Thousands of children and young people use the Internet
every day without any problems at all, but we’ve all
heard about it’s darker side and the danger they could
find themselves in. Here are ten quick tips to make
sure that your kids enjoy using this wonderful resource
without putting themselves at risk.
1. The most important thing you can do to ensure your
child’s safety on the Internet is to be there when they
are using it. Don’t let children surf in their bedrooms
or in a separate room to the rest of the family. If this
is unavoidable, make sure that you are often in and out
of the room that they are using, keeping an eye on what
is going on.
2. Have clear rules about what is and what is not allowed
and stick to them. This might be no e-mailing, no chat
rooms, only chat rooms approved by you or whatever you
decide. Some people like to draw up a contract with their
children agreeing which types of site can be visited and
which activities participated in.
3. Get involved in what your kids do online. Get them to
show you their favourite sites, tell you about their e-mail
buddies and explain what they like doing online. This will
give you an insight into the possible pitfalls. If you want to
keep a check on which web sites they are visiting, click on
History in your browser window.
4. Download some filtering software. There is software
available that can stop your child giving out personal
information such as his/her name, address and telephone
number. Stress to them the importance of keeping such
information private. Even competitions and product offers
are not always what they seem to be and false sites have been
discovered with just the intention of getting this type of
information from children.
5. For younger children consider using a site like
Surf Monkey at http://www.surfmonkey.com where you
can download free tools to help children surf the
web safely. There’s the Surf Monkey Bar, which
incorporates safety features to ensure sites visited
are kid friendly and there is the animated Surf Monkey
character which acts as a web guide to the surfing child.
Parents can use a password system to build in
safety settings for the bar and browser and for activities
on the Surf Monkey Kids Channel. Parents can then sign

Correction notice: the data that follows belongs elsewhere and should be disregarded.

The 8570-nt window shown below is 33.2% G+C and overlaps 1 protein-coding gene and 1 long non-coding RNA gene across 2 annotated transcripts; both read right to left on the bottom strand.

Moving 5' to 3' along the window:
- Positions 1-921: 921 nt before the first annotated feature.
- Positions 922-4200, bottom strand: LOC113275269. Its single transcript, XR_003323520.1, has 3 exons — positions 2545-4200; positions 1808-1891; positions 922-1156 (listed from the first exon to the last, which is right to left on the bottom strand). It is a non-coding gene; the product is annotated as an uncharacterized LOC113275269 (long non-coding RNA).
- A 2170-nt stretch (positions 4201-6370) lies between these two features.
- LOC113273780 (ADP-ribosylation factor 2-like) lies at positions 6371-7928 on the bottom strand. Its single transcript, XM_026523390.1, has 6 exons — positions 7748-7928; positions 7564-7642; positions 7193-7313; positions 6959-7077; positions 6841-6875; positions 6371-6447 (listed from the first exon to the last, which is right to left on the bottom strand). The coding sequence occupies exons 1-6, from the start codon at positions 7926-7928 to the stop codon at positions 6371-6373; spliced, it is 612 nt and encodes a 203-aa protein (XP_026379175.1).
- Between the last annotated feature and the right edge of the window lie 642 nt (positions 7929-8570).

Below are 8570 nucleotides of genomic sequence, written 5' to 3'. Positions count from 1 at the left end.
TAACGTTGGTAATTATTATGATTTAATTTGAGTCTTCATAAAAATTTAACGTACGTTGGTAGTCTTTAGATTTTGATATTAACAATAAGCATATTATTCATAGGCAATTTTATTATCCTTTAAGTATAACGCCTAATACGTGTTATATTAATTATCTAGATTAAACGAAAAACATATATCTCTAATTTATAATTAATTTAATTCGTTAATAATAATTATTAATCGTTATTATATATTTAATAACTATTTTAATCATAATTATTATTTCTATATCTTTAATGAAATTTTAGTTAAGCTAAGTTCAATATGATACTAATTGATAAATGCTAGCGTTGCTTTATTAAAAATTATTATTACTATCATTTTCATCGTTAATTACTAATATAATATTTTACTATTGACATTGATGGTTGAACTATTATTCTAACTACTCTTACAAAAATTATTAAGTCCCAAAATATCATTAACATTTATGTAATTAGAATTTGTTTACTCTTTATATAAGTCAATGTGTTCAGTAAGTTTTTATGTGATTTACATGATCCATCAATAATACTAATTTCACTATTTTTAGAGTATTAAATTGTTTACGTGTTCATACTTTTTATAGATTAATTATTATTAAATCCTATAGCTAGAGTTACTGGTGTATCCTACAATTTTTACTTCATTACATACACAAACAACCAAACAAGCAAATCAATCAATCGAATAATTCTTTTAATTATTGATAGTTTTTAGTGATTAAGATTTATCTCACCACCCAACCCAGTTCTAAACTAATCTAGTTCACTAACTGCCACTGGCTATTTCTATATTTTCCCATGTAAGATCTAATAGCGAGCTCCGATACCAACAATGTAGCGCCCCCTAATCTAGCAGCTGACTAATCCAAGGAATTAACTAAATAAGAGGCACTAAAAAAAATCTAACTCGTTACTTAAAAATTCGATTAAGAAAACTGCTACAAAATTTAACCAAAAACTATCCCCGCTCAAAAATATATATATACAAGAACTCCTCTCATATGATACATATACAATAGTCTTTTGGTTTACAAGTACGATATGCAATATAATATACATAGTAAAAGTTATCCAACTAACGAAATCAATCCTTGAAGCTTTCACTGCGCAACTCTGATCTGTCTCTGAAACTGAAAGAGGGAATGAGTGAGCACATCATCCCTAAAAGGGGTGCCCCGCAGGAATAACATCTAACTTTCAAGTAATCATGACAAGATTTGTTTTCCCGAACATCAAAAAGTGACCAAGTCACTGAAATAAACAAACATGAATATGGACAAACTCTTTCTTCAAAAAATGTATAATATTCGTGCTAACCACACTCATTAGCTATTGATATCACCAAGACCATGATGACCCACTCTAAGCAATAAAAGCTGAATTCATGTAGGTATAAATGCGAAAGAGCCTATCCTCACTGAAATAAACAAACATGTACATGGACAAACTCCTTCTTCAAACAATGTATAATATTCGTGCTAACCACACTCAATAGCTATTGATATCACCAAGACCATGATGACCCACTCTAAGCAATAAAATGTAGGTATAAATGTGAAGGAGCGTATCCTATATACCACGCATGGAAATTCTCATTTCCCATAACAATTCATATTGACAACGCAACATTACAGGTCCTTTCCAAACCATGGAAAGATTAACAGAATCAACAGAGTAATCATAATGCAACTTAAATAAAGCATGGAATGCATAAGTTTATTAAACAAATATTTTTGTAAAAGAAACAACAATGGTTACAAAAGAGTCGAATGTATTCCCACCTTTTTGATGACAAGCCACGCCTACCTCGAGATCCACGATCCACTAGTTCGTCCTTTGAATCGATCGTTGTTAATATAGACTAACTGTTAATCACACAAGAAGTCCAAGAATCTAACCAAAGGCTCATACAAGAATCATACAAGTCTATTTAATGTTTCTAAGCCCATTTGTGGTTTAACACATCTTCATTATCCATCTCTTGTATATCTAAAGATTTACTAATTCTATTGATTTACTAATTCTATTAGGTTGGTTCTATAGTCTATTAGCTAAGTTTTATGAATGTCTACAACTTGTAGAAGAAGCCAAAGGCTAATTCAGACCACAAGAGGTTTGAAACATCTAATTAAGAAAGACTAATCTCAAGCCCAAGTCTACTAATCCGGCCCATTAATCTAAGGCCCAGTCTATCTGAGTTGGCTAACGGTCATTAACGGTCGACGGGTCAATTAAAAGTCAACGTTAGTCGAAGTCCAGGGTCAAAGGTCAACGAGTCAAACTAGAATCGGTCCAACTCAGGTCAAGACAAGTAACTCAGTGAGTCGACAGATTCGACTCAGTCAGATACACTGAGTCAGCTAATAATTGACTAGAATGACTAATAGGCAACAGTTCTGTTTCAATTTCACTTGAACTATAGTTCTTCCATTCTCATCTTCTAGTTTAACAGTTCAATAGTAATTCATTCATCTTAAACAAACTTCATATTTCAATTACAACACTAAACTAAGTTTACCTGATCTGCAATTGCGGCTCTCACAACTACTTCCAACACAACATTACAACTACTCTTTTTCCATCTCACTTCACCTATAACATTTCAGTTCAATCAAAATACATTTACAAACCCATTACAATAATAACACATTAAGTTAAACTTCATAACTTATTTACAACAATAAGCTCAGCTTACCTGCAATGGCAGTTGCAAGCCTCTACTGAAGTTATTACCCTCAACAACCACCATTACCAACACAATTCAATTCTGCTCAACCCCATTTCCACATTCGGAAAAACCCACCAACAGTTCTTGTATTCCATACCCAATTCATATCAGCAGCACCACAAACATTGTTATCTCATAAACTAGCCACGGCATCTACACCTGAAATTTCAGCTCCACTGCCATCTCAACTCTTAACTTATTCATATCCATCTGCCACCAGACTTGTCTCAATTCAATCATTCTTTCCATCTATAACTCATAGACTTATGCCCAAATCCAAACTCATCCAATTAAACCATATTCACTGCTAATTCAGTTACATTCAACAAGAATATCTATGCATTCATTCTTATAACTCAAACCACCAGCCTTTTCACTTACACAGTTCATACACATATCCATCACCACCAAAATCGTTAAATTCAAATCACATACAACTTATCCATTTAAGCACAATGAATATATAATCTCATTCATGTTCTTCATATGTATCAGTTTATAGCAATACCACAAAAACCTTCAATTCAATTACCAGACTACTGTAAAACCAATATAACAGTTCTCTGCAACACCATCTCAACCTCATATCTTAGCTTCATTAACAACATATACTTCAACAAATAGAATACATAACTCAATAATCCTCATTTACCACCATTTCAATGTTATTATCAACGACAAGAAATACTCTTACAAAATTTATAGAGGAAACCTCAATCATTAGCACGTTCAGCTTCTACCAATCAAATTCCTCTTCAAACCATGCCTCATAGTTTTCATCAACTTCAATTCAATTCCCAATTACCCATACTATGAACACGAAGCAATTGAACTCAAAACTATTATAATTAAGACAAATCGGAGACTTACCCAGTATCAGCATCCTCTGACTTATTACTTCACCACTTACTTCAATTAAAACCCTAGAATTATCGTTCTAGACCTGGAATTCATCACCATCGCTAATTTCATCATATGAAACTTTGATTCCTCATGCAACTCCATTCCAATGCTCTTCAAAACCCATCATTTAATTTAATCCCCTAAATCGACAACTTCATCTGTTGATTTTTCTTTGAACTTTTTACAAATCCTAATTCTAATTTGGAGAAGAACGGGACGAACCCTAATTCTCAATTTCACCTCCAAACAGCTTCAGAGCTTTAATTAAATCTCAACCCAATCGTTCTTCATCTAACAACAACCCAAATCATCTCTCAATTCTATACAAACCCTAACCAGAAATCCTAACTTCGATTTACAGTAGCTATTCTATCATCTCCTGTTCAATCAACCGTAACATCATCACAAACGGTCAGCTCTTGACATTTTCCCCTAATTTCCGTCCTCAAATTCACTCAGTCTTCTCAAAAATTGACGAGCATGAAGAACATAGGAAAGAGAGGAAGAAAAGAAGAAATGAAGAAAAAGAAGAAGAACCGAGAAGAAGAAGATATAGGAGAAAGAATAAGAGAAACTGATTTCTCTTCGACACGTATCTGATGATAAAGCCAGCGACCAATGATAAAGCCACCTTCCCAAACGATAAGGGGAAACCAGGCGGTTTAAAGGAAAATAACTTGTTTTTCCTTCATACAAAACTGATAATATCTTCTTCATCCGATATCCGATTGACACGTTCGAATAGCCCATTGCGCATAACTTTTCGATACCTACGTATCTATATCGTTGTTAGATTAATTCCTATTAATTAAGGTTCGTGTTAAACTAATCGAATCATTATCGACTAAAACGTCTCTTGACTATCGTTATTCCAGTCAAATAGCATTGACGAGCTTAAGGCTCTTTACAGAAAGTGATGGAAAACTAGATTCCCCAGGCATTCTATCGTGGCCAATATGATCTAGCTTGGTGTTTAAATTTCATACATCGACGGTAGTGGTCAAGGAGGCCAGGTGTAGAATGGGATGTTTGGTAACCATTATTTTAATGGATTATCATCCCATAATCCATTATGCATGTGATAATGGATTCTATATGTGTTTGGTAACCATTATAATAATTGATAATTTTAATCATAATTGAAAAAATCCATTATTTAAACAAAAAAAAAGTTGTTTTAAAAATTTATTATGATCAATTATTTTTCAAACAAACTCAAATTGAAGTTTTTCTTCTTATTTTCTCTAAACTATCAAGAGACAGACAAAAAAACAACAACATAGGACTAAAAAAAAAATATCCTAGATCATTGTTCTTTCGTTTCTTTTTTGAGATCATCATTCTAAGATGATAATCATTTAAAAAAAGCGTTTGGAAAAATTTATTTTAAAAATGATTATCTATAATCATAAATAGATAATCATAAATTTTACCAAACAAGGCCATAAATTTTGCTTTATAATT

their children up for the Surf Monkey club if they want
them to join in on the community features such as chat rooms,
message boards and e-mail. The bar is easily turned off for
6. Older kids are just as vulnerable as young ones. Teenage
girls, for example, are at risk from men who lure them into
face to face meetings after chatting to them online for many
weeks before suggesting that they get together. Make sure
children know never, ever to arrange a meeting with someone
they get to know online without your permission. If they
really want to meet up with a friend made in a chat room or
similar, go with them and make sure that the parents of the
child/teen that they are meeting know about the arrangement too.
7. Make sure that children understand that not everything they
read is necessarily true. This can be difficult, but it’s a
life skill they need to learn. All through life we have to
make decisions about whether or not information is of value.
Discuss with your children how to evaluate the material they
find and the difference between fact and opinion.
8. Teach them to stay out of trouble by not posting anything
bad about another person no matter how angry they may feel at
the time. Once a comment is out there it cannot be retracted,
and many hurtful remarks have been posted in the heat of the
moment. It is much better to leave a chat area than to get
drawn into an argument.
9. See that they understand that taking pictures, writing or
music from web sites without the permission of the copyright
holder can get them into trouble as it is stealing someone
10. Tell them firmly never to pay money or agree to pay money
for anything without parental supervision and never to use your
credit card details without your knowledge and permission.
Also make sure that they recognize mass mailed money making
schemes for what they are and are not foolish enough to waste
their money on them.
Copyright Colleen Moulding 2000
About the Author:
Colleen Moulding is a freelance writer
from England where she has had many features on parenting,
childcare, play, travel, entertaining and the Internet
published in national newspapers and magazines. She has also
written a variety of women's and children's fiction.
Her work frequently appears at many sites on the Internet
and at her own site for women All That Women Want.com
a magazine, web guide and resource for women everywhere.
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